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Genetically-predicted life-long lowering of low-density lipoprotein cholesterol is associated with decreased frailty: A Mendelian randomization study in UK biobank

Wang, Q; Wang, Y; Lehto, K; Pedersen, NL; Williams, DM; Hagg, S; (2019) Genetically-predicted life-long lowering of low-density lipoprotein cholesterol is associated with decreased frailty: A Mendelian randomization study in UK biobank. EBioMedicine , 45 pp. 487-494. 10.1016/j.ebiom.2019.07.007. Green open access

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Abstract

BACKGROUND: High circulating low-density lipoprotein cholesterol (LDL-C) is a major risk factor for atherosclerosis and age-associated cardiovascular events. Long-term dyslipidaemia could contribute to the development of frailty in older individuals through its role in determining cardiovascular health and potentially other physiological pathways. METHODS: We conducted Mendelian randomization (MR) analyses using genetic variants to estimate the effects of long-term LDL-C modification on frailty in UK Biobank (n = 378,161). Frailty was derived from health questionnaire and interview responses at baseline when participants were aged 40 to 69 years, and calculated using an accumulation-of-deficits approach, i.e. the frailty index (FI). Several aggregated instrumental variables (IVs) using 50 and 274 genetic variants were constructed from independent single-nucleotide polymorphisms (SNPs) to instrument circulating LDL-C concentrations. Specific sets of variants in or near genes that encode six lipid-lowering drug targets (HMGCR, PCSK9, NPC1L1, APOB, APOC3, and LDLR) were used to index effects of exposure to related drug classes on frailty. SNP-LDL-C effects were available from previously published studies. SNP-FI effects were obtained using adjusted linear regression models. Two-sample MR analyses were performed with the IVs as instruments using inverse-variance weighted, MR-Egger, weighted median, and weighted mode methods. To address the stability of the findings, MR analyses were also performed using i) a modified FI excluding the cardiometabolic deficit items and ii) data from comparatively older individuals (aged ≥60 years) only. Several sensitivity analyses were also conducted. FINDINGS: On average 0.14% to 0.23% and 0.16% to 0.31% decrements in frailty were observed per standard deviation reduction in LDL-C exposure, instrumented by the general IVs consisting of 50 and 274 variants, respectively. Consistent, though less precise, associations were observed in the HMGCR-, APOC3-, NPC1L1-, and LDLR-specific IV analyses. In contrast, results for PCSK9 were in the same direction but more modest, and null for APOB. All sensitivity analyses produced similar findings. INTERPRETATION: A genetically-predicted life-long lowering of LDL-C is associated with decreased frailty in midlife and older age, representing supportive evidence for LDL-C's role in multiple health- and age-related pathways. The use of lipid-lowering therapeutics with varying mechanisms of action may differ by the extent to which they provide overall health benefits.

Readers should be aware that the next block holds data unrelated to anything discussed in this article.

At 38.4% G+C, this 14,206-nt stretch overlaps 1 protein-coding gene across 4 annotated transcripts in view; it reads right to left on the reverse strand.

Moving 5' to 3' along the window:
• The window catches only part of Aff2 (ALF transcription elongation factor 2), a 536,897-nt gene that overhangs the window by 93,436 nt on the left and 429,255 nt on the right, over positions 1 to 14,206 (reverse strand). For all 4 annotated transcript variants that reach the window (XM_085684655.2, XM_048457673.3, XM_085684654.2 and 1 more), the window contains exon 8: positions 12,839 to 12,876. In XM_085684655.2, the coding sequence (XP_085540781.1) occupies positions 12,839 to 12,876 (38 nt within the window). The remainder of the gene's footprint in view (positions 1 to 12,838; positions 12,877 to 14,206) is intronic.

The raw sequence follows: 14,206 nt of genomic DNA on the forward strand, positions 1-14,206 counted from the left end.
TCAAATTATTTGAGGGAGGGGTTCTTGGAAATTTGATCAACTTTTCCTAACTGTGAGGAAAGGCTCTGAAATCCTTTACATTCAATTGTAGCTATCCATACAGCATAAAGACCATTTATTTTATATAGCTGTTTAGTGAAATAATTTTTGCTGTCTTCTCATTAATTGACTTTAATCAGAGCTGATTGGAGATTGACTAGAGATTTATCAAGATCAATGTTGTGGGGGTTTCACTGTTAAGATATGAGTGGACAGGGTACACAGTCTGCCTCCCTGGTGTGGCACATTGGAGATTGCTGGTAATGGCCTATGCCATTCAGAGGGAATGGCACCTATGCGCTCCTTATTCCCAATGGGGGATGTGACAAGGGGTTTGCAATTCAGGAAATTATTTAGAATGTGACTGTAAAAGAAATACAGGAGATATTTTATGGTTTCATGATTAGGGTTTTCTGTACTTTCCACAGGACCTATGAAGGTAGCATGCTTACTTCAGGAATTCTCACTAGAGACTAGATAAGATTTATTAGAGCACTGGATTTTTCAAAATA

Type: Article
Title: Genetically-predicted life-long lowering of low-density lipoprotein cholesterol is associated with decreased frailty: A Mendelian randomization study in UK biobank
Open access status: An open access version is available from UCL Discovery
DOI: 10.1016/j.ebiom.2019.07.007
Publisher version: https://doi.org/10.1016/j.ebiom.2019.07.007
Language: English
Additional information: © 2019 Published by Elsevier B.V. This is an open access article under the CC BY-NC-ND license (http:// creativecommons.org/licenses/by-nc-nd/4.0/).
Keywords: Low-density lipoprotein cholesterol, Frailty, Mendelian randomization, UK biobank
UCL classification: UCL
UCL > Provost and Vice Provost Offices > School of Life and Medical Sciences
UCL > Provost and Vice Provost Offices > School of Life and Medical Sciences > Faculty of Population Health Sciences > Institute of Cardiovascular Science
UCL > Provost and Vice Provost Offices > School of Life and Medical Sciences > Faculty of Population Health Sciences > Institute of Cardiovascular Science > Population Science and Experimental Medicine
UCL > Provost and Vice Provost Offices > School of Life and Medical Sciences > Faculty of Population Health Sciences > Institute of Cardiovascular Science > Population Science and Experimental Medicine > MRC Unit for Lifelong Hlth and Ageing
URI: https://discovery.ucl.ac.uk/id/eprint/10086196
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